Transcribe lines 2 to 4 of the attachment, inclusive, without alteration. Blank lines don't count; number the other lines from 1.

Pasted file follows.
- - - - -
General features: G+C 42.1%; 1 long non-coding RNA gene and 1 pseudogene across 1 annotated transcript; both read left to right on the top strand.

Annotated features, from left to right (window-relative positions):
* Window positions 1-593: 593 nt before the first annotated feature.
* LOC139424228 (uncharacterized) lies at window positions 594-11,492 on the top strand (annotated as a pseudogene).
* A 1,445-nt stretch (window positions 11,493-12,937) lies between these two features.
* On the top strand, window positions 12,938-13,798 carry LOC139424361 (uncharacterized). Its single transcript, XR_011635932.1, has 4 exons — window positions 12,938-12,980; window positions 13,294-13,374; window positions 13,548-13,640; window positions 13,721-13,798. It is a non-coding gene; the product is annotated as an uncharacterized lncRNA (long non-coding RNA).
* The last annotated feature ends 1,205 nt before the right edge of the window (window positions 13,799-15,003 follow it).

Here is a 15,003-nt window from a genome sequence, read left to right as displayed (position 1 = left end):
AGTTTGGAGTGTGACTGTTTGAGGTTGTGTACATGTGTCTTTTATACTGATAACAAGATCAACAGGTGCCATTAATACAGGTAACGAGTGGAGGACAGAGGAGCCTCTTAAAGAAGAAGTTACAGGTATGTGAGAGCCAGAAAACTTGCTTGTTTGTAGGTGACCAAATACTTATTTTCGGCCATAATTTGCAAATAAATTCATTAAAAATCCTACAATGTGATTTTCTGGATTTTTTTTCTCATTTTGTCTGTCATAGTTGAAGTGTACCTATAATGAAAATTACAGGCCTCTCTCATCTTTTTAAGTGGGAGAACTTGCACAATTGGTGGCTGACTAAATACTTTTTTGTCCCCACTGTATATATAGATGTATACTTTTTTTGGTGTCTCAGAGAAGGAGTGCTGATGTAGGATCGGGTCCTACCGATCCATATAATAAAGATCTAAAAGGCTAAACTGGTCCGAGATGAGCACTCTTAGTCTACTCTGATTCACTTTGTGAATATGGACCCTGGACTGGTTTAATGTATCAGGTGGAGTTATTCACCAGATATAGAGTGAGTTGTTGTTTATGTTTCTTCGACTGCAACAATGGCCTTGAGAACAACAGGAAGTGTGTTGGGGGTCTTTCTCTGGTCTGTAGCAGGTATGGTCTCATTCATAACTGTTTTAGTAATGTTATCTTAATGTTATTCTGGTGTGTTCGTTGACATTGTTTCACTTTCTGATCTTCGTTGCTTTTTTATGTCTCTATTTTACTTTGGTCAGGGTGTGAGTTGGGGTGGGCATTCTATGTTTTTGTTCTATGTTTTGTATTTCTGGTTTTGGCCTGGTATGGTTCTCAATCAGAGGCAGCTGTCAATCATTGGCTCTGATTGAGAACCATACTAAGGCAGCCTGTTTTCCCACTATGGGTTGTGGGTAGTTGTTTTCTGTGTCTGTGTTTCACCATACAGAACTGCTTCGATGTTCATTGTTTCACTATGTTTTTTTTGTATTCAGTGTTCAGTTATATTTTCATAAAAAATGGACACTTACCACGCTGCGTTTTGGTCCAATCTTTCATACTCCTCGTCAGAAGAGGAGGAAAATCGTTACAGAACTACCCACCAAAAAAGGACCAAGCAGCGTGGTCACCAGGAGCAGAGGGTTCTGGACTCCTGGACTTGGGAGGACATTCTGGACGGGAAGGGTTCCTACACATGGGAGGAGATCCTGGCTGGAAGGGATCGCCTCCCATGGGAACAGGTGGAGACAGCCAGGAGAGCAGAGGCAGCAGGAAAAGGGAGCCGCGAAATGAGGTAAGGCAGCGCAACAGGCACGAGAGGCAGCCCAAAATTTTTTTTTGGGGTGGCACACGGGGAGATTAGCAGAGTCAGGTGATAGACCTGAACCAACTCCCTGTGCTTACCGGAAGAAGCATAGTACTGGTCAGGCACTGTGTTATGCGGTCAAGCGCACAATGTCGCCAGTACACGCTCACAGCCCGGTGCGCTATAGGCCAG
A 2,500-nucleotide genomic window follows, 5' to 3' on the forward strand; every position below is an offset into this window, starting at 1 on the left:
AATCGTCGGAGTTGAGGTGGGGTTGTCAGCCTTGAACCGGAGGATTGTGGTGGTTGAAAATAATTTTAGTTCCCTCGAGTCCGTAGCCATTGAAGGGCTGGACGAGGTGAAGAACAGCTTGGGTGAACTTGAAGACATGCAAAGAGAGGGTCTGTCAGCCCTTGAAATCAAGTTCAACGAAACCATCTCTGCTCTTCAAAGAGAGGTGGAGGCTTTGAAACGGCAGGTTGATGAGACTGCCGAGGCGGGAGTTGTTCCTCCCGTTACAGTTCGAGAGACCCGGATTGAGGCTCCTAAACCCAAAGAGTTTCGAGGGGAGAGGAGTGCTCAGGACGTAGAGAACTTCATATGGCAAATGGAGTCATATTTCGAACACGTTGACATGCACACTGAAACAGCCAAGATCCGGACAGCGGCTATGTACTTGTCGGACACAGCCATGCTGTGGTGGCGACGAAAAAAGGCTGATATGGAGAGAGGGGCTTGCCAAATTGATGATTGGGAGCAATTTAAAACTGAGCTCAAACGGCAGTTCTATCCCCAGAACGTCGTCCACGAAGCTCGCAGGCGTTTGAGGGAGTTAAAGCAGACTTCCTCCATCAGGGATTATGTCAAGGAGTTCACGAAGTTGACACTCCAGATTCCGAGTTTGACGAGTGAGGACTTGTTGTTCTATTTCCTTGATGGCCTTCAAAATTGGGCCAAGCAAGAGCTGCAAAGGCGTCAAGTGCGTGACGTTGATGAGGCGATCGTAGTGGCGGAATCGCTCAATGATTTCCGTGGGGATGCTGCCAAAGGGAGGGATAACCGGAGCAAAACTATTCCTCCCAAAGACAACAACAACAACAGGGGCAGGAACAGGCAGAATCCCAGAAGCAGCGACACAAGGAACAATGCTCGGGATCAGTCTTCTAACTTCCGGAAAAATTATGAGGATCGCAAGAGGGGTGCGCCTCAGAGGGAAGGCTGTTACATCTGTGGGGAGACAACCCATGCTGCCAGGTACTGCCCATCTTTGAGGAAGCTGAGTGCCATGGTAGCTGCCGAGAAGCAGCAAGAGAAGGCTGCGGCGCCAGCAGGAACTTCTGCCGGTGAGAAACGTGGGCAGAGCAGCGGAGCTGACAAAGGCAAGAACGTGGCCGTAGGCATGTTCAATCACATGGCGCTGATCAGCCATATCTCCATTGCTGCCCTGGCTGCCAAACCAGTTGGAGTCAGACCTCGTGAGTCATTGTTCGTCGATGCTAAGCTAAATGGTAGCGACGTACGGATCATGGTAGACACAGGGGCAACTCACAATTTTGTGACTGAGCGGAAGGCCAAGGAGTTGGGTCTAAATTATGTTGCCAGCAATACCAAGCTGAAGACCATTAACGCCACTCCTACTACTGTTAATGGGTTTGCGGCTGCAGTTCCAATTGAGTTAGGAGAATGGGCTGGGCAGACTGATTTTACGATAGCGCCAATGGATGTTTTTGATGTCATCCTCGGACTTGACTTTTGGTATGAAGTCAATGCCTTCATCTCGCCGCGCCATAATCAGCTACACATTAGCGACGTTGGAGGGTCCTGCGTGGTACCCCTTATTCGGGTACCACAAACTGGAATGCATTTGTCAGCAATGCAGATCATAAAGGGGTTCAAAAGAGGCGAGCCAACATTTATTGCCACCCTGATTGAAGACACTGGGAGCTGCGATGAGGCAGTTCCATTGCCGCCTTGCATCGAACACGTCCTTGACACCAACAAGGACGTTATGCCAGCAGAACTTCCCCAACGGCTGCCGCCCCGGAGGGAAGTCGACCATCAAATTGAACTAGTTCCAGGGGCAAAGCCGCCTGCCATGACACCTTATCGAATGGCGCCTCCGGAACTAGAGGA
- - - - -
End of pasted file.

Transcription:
Annotated features, from left to right (window-relative positions):
* Window positions 1-593: 593 nt before the first annotated feature.
* LOC139424228 (uncharacterized) lies at window positions 594-11,492 on the top strand (annotated as a pseudogene).